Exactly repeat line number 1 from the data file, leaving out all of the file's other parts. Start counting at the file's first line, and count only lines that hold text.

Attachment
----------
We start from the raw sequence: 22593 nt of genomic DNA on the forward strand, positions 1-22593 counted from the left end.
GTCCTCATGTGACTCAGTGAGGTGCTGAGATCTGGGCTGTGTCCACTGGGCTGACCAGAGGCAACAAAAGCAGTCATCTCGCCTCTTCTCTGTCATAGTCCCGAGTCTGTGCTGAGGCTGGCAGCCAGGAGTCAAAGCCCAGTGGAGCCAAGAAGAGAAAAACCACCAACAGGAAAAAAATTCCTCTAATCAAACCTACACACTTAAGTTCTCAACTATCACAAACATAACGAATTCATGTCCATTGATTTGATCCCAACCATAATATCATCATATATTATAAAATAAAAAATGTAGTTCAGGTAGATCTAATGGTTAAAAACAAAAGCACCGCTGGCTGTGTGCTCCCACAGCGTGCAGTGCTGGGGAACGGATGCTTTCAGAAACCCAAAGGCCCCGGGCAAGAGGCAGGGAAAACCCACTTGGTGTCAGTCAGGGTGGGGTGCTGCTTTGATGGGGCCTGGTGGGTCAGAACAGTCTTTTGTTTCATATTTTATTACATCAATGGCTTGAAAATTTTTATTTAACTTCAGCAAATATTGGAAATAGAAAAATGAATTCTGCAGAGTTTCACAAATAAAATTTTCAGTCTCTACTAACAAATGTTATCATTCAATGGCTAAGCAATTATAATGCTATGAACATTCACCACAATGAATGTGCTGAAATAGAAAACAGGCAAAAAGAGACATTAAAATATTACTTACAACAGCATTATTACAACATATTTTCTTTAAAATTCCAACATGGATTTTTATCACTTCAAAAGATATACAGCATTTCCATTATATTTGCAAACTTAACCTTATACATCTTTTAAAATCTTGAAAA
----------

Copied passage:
We start from the raw sequence: 22593 nt of genomic DNA on the forward strand, positions 1-22593 counted from the left end.